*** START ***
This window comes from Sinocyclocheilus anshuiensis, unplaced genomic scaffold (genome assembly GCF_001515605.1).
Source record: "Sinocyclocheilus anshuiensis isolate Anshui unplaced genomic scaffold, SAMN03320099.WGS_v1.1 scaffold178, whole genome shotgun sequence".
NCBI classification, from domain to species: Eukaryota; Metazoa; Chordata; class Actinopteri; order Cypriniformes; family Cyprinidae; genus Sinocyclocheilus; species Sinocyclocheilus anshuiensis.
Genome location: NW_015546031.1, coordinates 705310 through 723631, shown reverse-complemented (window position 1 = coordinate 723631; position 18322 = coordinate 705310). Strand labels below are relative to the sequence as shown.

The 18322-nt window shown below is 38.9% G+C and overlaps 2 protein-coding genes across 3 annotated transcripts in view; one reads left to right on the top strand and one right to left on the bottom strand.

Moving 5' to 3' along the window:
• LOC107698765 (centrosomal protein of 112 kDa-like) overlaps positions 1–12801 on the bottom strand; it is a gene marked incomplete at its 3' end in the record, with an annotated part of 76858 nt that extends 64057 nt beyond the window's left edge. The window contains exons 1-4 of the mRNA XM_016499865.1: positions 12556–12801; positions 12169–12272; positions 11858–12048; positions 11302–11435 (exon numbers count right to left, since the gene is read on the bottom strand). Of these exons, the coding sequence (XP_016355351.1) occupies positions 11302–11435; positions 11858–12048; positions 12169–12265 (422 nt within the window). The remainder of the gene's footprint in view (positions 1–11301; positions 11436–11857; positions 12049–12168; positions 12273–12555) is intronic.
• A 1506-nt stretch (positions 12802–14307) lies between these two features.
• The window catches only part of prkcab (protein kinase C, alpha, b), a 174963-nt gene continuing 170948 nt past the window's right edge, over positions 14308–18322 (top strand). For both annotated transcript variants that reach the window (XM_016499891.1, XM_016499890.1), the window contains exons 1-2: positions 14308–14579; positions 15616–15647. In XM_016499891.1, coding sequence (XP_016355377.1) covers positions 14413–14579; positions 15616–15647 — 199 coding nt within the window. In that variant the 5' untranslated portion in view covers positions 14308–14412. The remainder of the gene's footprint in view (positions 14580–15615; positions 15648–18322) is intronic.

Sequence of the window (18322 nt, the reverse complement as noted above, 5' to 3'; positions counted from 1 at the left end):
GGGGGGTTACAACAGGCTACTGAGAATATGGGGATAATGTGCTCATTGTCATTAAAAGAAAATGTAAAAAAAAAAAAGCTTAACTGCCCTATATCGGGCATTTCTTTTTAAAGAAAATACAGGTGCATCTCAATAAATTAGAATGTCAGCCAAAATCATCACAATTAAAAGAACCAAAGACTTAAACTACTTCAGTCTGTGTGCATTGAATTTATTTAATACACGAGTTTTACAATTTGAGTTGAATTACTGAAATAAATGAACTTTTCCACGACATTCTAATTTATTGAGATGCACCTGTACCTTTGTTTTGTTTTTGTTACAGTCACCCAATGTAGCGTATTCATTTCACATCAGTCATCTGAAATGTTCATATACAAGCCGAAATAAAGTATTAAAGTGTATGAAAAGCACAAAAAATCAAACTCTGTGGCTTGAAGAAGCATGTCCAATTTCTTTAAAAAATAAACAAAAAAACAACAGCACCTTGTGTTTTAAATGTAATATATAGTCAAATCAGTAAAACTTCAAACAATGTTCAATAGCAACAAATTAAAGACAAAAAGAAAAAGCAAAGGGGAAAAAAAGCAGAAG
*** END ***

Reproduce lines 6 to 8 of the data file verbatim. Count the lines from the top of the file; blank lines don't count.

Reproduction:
Moving 5' to 3' along the window:
• LOC107698765 (centrosomal protein of 112 kDa-like) overlaps positions 1–12801 on the bottom strand; it is a gene marked incomplete at its 3' end in the record, with an annotated part of 76858 nt that extends 64057 nt beyond the window's left edge. The window contains exons 1-4 of the mRNA XM_016499865.1: positions 12556–12801; positions 12169–12272; positions 11858–12048; positions 11302–11435 (exon numbers count right to left, since the gene is read on the bottom strand). Of these exons, the coding sequence (XP_016355351.1) occupies positions 11302–11435; positions 11858–12048; positions 12169–12265 (422 nt within the window). The remainder of the gene's footprint in view (positions 1–11301; positions 11436–11857; positions 12049–12168; positions 12273–12555) is intronic.
• A 1506-nt stretch (positions 12802–14307) lies between these two features.